African American Children: Some of the Last Recipients of Emancipation

Guest blog post by Crystal Lynn Webster, author of Beyond the Boundaries of Childhood: African American Children in the Antebellum North

This author’s book was also featured in part one of our JuneTeenth recommended reading list.

Juneteenth is day in which we celebrate freedom. But it is also a recognition that for many African Americans freedom was delayed and unfulfilled. This is especially true for Black children—a group that whites often did not emancipated and continued in systems akin to slavery for many years to come. Yet Black children’s unique experiences with slavery and freedom are often unrecognized. 

In the North and the South, African Americans children were some of the last recipients of emancipation. In both settings, the legal, economic, and social process of emancipation delayed freedom for Black children. Many places used age (adulthood) is a marker for freedom. In the North, the first emancipation law, Pennsylvania’s gradual emancipation law of 1780 freed African Americans after age twenty-eight. Other northern states enacted similar measures using age and entrance into adulthood as a marker for freedom including Rhode Island, Connecticut, New York, and New Jersey. These measures prolonged legal slavery in the North, especially for Black children, until the end of the Civil War. Northern Black children were also vulnerable to kidnapping and sale into southern Slavery. 

Black children’s lives existed at the boundaries between slavery and freedom as they were considered dependents and appropriate subjects of adult intervention in ways that intervened on full emancipation. The first orphanages which admitted Black children began in the antebellum North in cities of Philadelphia and New York. These orphanages were part of reform movements led by white women who sought to care and educate Black children in ways that were often paternalistic and racialized. White reformers admitted African American children even if they had living parents because they believed their parents were unable to care for them. While these spaces were sometimes sites of care and refuge, they also impeded upon the full experiences of freedom that many African Americans sought— reuniting with family in the wake of slavery and emancipation. Orphanages and reform schools indentured Black children to perform labor akin to slavery. These experiences were precursors to the end of slavery in the South.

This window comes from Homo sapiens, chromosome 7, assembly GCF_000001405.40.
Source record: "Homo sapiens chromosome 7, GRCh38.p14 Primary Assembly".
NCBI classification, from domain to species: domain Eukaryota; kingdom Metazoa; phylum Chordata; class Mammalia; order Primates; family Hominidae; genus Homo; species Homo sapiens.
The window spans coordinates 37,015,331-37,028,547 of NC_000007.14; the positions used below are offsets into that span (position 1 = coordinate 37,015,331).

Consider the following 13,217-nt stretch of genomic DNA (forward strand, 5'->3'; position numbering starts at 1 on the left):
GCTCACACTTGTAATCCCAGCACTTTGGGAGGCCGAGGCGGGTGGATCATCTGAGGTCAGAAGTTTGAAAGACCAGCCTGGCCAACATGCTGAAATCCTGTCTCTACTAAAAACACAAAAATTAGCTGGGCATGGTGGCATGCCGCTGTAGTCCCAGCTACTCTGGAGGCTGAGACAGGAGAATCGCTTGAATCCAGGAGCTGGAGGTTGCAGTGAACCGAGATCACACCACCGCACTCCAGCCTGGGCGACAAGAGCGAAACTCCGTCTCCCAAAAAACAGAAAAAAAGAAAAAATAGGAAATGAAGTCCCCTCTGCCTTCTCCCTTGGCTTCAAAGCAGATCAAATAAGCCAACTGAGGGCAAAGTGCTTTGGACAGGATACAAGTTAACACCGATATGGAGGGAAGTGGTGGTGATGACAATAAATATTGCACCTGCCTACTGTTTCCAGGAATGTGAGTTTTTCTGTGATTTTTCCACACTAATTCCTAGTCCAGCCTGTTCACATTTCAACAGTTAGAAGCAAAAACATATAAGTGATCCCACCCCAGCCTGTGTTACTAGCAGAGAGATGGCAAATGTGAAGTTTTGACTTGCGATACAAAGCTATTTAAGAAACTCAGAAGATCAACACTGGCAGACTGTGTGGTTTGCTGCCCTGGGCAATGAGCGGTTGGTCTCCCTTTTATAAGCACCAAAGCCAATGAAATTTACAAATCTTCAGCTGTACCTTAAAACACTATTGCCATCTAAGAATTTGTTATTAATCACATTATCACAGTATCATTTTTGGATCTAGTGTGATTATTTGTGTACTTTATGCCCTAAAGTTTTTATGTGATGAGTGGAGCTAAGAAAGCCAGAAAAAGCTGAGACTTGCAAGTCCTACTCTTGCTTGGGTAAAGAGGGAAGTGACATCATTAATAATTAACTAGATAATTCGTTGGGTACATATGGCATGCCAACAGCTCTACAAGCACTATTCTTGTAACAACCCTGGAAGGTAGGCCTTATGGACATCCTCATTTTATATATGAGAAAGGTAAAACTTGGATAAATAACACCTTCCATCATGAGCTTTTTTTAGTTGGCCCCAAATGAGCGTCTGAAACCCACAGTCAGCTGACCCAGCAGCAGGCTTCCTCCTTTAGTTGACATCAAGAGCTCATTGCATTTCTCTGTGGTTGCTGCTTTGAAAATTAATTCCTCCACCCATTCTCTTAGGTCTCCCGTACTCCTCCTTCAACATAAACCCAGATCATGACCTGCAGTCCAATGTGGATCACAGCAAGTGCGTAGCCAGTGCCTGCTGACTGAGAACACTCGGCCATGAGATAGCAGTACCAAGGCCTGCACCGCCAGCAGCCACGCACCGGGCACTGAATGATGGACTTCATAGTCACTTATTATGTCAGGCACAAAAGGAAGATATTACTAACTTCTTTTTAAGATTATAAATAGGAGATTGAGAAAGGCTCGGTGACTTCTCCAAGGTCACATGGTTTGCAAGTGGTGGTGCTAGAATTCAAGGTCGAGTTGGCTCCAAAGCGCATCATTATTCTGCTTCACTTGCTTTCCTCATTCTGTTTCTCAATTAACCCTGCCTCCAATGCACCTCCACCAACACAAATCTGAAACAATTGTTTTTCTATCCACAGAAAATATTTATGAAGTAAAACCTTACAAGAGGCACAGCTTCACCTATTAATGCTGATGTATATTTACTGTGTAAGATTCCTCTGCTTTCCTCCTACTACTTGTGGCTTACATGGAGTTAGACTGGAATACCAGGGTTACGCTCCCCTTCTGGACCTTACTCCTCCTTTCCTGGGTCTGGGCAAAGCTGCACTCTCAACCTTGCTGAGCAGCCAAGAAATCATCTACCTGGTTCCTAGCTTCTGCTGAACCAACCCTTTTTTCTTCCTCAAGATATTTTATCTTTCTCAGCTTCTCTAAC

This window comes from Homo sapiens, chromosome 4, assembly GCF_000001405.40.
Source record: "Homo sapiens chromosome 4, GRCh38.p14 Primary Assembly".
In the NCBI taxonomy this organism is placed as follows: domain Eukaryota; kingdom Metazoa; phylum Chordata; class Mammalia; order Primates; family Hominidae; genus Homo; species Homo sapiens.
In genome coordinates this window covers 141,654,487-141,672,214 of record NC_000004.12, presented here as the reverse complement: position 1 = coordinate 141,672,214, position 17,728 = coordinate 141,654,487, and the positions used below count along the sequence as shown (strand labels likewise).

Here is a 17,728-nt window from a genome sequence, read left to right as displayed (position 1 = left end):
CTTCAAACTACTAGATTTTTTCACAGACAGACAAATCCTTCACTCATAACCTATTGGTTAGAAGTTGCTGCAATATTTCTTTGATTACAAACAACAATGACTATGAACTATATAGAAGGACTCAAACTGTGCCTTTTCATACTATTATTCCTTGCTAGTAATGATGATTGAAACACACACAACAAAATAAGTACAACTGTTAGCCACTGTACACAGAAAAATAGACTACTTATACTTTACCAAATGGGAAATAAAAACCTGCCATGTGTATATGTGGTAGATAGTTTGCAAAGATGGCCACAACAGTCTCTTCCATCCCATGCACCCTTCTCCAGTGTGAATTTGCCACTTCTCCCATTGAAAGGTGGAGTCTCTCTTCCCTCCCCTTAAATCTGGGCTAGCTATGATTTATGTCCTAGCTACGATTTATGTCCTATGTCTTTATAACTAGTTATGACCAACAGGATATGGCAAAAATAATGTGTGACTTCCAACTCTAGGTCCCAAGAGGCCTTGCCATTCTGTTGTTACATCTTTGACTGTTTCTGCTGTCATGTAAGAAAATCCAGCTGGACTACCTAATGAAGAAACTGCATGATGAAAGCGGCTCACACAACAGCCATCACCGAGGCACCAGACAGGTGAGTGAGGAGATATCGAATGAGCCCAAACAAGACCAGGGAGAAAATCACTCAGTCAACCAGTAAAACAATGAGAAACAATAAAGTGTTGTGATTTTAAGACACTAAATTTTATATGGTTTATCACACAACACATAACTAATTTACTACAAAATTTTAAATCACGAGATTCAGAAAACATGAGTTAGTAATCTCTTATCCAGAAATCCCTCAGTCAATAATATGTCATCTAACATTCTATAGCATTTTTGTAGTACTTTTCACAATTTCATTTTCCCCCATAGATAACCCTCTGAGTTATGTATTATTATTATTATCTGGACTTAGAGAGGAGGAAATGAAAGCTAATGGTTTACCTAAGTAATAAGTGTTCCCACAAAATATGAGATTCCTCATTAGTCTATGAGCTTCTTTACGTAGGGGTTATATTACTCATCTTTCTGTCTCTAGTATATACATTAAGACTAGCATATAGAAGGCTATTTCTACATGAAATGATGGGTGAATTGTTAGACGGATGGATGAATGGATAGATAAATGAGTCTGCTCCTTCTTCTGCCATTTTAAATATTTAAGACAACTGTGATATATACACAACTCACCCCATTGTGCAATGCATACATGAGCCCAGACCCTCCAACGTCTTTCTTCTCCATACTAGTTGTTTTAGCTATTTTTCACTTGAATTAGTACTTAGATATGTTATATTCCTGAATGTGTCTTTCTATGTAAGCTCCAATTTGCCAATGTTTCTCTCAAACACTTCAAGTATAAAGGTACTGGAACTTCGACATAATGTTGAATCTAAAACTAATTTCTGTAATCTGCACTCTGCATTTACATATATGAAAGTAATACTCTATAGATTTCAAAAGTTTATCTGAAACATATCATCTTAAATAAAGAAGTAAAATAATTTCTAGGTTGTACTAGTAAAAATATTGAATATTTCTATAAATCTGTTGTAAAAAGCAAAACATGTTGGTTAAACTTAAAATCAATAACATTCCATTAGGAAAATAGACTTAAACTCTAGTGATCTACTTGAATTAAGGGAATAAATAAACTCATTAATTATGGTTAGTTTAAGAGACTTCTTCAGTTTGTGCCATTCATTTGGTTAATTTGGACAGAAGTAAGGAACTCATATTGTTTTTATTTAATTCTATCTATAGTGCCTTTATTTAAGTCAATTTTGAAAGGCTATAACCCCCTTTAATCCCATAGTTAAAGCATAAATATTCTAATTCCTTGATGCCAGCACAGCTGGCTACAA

In both the North and the South, whites indentured Black children for decades after emancipation and into the late nineteenth and early twentieth centuries. Following the Civil War, southern Black children were also categorized as dependents, vagrants, convicts, or orphans.

Sometimes they labored for their former enslavers, at other times they were separated from their families and sold into “apprentices,” but deprived them of learning any skilled trades. In the North and South, Black children were also criminalized and imprisoned in adult penitentiaries. Black children were kidnapped and sold into the convict leasing systems which simultaneously criminalized them and exploited their labor into the twentieth century. 

Black children’s historical experiences challenge the ways we define and celebrate emancipation. When we remember Juneteenth this year we should pay special attention to the historical conditions of slavery and freedom for African American children. Age and freedom were bound together and African American children did not experience full emancipation for decades after that significant day on June 19th, 1865. 

Crystal Lynn Webster is assistant professor of history at The University of Texas, San Antonio.